Wisconsin Sen. Tammy BaldwinTammy Suzanne BaldwinBiden launches program to turn out LGBTQ vote We need a ‘9-1-1’ for mental health — we need ‘9-8-8’ Democrats introduce bill to rein in Trump’s power under Insurrection Act MORE (D) leads her Republican challenger, Leah Vukmir, by double digits ahead of November’s midterms, according to a new poll.
The Marquette Law School survey of likely voters released Wednesday found Baldwin with the support of 53 percent of Wisconsinites, while Vukmir trails at 43 percent. The poll shows a 1-point swing in Vukmir’s favor between September and October, with just 3 percent of voters remaining undecided between the two candidates.
Among all registered voters, the numbers are strikingly similar, with Vukmir receiving 42 percent support compared to a steady 53 percent for the Democratic incumbent.
The race previously appeared much closer, with an August poll from Marquette finding Vukmir and Baldwin separated by just 2 percentage points.
The results are a bright spot for Democrats eager to hold on to Senate seats in states where President TrumpDonald John TrumpSenate advances public lands bill in late-night vote Warren, Democrats urge Trump to back down from veto threat over changing Confederate-named bases Esper orders ‘After Action Review’ of National Guard’s role in protests MORE defeated Hillary ClintonHillary Diane Rodham ClintonWhite House accuses Biden of pushing ‘conspiracy theories’ with Trump election claim Biden courts younger voters — who have been a weakness Trayvon Martin’s mother Sybrina Fulton qualifies to run for county commissioner in Florida MORE in 2016. The party would need to gain a net of two seats to take back the upper chamber, but Republicans face a much easier electoral map and are increasingly bullish on their chances of keeping the Senate or even expanding their majority.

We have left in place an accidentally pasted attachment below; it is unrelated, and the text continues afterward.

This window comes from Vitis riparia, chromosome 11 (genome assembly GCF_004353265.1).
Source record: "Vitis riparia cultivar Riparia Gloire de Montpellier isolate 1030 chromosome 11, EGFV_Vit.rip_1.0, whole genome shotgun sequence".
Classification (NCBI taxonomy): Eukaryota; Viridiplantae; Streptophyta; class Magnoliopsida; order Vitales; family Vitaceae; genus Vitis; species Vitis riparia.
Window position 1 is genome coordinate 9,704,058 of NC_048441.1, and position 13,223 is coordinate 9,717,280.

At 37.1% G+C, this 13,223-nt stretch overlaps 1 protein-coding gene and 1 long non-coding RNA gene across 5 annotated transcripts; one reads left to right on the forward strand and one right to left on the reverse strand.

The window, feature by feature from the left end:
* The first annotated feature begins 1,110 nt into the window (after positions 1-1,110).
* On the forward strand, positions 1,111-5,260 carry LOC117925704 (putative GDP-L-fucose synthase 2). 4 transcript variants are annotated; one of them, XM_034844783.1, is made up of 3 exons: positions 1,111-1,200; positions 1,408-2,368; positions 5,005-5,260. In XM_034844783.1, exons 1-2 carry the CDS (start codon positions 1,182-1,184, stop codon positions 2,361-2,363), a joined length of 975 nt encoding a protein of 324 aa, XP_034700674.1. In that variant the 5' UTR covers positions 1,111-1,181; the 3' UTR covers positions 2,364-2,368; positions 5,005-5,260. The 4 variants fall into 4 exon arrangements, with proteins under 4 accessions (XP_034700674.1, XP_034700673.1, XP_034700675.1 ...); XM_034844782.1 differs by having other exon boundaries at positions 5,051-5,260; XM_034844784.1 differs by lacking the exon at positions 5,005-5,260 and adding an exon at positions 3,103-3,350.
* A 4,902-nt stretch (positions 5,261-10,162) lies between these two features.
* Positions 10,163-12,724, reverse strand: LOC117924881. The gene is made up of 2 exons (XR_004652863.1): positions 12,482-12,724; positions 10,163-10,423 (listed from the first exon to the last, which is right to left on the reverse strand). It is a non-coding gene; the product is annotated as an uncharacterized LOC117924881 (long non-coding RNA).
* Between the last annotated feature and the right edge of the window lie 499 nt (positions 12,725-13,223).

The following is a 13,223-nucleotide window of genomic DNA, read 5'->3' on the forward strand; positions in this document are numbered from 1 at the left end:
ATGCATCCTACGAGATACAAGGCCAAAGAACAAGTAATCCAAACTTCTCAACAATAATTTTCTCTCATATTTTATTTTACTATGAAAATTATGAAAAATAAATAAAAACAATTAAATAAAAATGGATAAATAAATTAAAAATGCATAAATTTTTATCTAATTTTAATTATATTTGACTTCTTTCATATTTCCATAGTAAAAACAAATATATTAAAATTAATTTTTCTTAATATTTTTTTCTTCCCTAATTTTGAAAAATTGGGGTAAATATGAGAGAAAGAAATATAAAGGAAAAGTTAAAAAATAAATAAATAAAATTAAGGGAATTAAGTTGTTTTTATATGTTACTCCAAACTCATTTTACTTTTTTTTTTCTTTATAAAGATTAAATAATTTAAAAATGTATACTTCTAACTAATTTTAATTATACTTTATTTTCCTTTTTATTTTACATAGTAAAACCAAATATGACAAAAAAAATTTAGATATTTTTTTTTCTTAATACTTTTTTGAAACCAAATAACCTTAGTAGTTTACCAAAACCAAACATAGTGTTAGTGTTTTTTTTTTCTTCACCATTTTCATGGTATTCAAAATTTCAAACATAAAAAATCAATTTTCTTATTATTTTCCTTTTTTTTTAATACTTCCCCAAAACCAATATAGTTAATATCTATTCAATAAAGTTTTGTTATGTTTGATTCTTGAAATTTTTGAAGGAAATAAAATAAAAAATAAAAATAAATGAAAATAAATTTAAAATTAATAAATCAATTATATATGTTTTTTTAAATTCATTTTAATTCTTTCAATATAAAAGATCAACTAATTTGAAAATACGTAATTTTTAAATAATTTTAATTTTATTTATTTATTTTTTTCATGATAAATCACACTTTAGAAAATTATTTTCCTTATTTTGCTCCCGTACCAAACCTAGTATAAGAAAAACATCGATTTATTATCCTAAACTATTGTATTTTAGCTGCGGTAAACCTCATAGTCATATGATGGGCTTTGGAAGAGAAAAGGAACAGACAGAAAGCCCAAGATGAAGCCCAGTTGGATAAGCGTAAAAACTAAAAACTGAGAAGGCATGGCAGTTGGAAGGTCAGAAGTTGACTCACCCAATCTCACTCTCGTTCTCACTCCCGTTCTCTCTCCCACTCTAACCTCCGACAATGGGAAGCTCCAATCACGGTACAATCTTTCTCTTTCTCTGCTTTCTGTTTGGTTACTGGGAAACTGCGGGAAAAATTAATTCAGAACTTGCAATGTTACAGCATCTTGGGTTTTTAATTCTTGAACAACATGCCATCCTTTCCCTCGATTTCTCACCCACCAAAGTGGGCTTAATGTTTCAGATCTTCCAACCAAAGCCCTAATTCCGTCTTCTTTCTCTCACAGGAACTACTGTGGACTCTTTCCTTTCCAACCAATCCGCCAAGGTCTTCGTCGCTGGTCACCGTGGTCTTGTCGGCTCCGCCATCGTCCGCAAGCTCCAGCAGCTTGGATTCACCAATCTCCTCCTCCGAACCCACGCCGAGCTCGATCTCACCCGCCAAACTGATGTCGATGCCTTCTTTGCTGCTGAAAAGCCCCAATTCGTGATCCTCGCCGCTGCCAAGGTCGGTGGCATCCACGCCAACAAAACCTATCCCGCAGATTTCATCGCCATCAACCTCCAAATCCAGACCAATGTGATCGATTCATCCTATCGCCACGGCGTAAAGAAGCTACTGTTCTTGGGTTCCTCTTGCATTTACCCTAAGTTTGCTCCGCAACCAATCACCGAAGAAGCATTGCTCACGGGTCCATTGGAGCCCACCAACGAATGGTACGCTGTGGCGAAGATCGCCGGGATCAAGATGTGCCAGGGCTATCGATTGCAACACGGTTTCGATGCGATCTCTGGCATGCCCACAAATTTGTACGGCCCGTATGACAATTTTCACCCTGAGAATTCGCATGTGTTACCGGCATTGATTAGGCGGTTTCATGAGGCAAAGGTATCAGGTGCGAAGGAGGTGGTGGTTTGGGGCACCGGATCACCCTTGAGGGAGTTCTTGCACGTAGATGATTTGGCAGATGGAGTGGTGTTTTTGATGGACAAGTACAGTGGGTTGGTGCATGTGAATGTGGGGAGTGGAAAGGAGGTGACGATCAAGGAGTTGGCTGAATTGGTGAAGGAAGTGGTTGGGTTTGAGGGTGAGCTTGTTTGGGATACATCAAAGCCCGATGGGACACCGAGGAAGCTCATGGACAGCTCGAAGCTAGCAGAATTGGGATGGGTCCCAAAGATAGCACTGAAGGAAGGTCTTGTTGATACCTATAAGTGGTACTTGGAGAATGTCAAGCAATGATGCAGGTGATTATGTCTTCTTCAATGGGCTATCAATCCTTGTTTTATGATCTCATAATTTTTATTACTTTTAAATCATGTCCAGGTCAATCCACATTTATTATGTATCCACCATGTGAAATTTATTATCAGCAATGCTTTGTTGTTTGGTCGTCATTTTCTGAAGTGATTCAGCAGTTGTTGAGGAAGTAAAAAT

Trump edged out Clinton in Wisconsin two years ago, winning 47 percent of the vote compared to her 46 percent.
In 2012, Baldwin she won 51 percent of the vote compared to 45 percent for her Republican challenger.
Marquette’s latest poll was conducted between Oct. 3-7 and surveyed 1,000 Wisconsin voters, 799 of whom said they were likely to vote in November. The margin of error for all voters is 3.6 percentage points, while the margin of error for the subset of likely voters is 3.9 percentage points.
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